Going circular in buildings’ renovations? An environmental and financial impact assessment conducted for a case study in Greece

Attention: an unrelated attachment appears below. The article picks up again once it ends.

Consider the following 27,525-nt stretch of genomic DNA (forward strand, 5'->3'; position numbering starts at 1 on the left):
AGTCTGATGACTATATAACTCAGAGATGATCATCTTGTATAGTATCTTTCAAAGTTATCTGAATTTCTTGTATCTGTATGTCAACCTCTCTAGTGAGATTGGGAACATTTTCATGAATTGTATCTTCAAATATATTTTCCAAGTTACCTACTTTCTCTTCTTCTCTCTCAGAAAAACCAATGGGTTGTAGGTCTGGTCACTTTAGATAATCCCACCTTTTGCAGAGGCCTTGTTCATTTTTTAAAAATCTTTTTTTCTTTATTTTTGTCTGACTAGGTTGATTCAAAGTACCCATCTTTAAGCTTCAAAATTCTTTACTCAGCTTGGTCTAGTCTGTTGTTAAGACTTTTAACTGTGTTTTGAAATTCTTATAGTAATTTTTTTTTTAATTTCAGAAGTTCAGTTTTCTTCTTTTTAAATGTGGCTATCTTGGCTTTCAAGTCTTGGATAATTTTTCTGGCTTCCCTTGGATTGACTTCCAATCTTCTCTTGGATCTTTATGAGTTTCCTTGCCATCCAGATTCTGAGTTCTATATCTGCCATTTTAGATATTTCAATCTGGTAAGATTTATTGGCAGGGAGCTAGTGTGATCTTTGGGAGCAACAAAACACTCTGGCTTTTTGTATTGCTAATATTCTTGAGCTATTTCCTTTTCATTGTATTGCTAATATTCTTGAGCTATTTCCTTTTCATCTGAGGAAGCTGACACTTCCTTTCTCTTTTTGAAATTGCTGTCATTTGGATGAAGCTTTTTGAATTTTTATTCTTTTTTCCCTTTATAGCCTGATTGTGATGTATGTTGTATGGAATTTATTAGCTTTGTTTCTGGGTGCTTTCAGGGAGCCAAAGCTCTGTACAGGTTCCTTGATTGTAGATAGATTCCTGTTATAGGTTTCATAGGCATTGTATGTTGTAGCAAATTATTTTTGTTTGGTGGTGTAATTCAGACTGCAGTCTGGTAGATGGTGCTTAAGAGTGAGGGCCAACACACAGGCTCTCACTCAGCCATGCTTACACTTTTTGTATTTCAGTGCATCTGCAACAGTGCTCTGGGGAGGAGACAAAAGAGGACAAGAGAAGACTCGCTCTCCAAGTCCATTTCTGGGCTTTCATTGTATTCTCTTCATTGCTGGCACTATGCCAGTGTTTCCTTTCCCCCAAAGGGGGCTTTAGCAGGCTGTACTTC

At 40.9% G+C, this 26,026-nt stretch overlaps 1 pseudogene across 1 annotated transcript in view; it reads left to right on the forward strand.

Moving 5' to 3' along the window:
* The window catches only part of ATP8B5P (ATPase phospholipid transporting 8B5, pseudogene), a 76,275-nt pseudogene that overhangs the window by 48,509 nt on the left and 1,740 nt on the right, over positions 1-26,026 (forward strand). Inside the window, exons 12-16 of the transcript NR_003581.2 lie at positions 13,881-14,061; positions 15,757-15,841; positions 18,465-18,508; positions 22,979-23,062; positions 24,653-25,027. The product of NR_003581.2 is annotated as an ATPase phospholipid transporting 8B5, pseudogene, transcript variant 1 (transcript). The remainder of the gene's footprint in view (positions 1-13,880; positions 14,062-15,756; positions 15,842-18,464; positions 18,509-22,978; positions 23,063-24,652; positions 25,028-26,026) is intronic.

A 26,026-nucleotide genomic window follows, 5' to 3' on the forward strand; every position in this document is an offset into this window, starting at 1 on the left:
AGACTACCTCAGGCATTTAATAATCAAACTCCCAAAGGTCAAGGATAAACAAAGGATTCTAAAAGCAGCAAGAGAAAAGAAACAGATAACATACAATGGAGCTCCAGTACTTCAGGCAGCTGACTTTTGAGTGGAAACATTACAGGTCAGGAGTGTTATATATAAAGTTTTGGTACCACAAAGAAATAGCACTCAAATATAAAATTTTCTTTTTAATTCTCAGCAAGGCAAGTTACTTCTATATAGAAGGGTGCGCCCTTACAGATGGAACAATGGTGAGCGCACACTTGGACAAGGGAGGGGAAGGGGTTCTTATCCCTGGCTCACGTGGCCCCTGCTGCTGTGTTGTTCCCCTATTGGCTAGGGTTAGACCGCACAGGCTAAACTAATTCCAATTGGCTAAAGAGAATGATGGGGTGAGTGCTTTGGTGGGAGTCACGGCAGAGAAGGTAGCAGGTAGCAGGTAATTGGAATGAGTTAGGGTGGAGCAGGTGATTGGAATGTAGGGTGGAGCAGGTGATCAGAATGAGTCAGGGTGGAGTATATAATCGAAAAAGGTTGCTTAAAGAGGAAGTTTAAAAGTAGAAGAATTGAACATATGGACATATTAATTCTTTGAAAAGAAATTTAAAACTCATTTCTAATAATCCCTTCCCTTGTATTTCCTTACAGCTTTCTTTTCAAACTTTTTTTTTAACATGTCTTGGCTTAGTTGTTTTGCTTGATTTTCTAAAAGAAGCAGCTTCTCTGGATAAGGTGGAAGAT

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The current European building stock is responsible for 50 % of the energy use, 40 % of the greenhouse emissions, and 50 % of the raw material requirement. Existing European policies push the increase of renovations, aiming to achieve energy efficiency and material preservation. Applying circular strategies on upcoming renovations can boost this initiative. Until recently, existing literature has mainly been focused on monitoring the buildings’ operational energy and carbon emissions. In this study, a variety of environmental and financial implications was researched. The analysis was performed for a conventional and a circular renovation strategy applied to a residential building case study located in Athens, Greece. The impacts of the two strategies were accessed conducting a Material Flow Analysis (MFA) and a Decision Support System (DSS). The outcomes indicated that applying circularity in the Greek residential building stock is more beneficial from an environmental perspective, whilst from a financial aspect it turned out to be unattractive. Throughout the sensitivity analysis, it was observed that these outcomes are highly dependent from the input data. The national published information on financial data was very limited, while the Hellenic construction material database was incomplete. Therefore, an improvement of the database with publicly open information on EPDs is highly suggested.